With his approval ratings anemic, Rick Scott launched a "listening tour" this week — and found himself in Orlando on Thursday, sitting in a circle of small chairs with eight elementary-school teachers.
His goal: to listen.
Only first, he wanted to talk.
Scott would get to the teachers' concerns soon enough. But first he wanted to tell them about the challenges he faces as governor — as well as his commitment to public education.
Anyone who doubted him could just read the sign that the governor's staff had placed above his head: "PROMISE KEPT, $1 BILLION for EDUCATION."
The sign made no mention of the $1.3 billion Scott had cut the year before.
It was a bit like a mugger stealing $40 from your purse — and then seeking praise for returning $30.
Still, I applaud Scott for actually getting his hands dirty.
For the first nine months of his tenure, he treated public schools as if they were radioactive. He stayed far away from the campuses and the teachers inside whose take-home pay had been cut.
But now Scott says he's ready to listen. And the teachers at Fern Creek Elementary, just north of downtown Orlando, were ready to talk.
If they had a unified message, it was: We do so much more than teach.
And they do.
Most of Fern Creek's students come from poor families.
Teacher Roxanne Schreffler talked about dealing with 5-year-olds who come to school hungry, or were born to drug-addicted parents. Some kids suffer from bipolar disorder. Others are afraid to go home when the last bell rings.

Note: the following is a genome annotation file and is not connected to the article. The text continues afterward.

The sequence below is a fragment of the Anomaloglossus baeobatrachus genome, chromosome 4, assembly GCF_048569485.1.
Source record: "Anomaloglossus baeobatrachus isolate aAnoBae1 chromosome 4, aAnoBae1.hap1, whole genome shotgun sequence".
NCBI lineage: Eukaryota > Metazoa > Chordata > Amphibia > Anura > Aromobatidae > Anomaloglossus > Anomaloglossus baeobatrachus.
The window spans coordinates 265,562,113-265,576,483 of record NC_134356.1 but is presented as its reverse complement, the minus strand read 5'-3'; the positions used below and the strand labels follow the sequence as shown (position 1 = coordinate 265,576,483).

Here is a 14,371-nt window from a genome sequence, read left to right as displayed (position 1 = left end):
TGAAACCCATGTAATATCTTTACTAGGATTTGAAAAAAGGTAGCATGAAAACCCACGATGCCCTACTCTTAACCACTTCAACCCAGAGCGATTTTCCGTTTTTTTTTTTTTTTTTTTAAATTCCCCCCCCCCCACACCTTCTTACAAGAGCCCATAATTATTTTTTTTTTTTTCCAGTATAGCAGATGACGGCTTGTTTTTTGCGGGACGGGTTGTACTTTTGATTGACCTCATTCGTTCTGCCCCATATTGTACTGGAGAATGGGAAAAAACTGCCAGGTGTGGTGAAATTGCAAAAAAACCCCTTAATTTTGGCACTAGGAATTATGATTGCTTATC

Schreffler loves to teach but said she must act as a social worker before she can get to academia. And that she doesn't have enough help to do it all. "I know what I'm doing," Schreffler said. "And the kids did well. But they could have done so much better."
Scott listened. And nodded.
Other teachers talked about wasting time on bureaucratic paperwork and trying to satisfy a convoluted mass of expectations — as many as 61 different criteria upon which they are graded.
The governor perked up at that point, saying he agreed that expectations should be conveyed in easy-to-understand metrics. He suggested no more than five.
The teachers nodded back. All agreed: Accountability is needed, but the current system is flawed.
They also found common ground when it came to parental expectations. Both Scott and the teachers wanted more of it.
Scott was less sympathetic to complaints of budget cuts, low salaries and nonexistent raises.
He told the teachers that everyone asks him for more money. And he's right. What Scott didn't say, however, was that some of those who ask him for more money get it — especially big business.
Last year, when Scott proposed record cuts to public schools, he also proposed $333 million in new tax breaks for corporations — and talked of ultimately giving breaks totaling $2 billion.
Beyond money, many teachers said they simply wanted respect. They said they worked 50- and 60-hour weeks — and loved doing it for the kids — but that it was demoralizing to have state leaders treat them more like punching bags than valued professionals.
Scott said he understood — and that he wants to do better.
The big question is: How?
The governor repeatedly said he was listening. Never once did he say he would act. Or how. And that's what matters.
I credit Rick Scott for stepping into the classrooms. And he will reap similar accolades from other pundits and parents around the state — along with coveted photo ops of him standing with teachers and reading to children.
But I know eight teachers who will be watching closely to see whether action begins when the listening tour ends.
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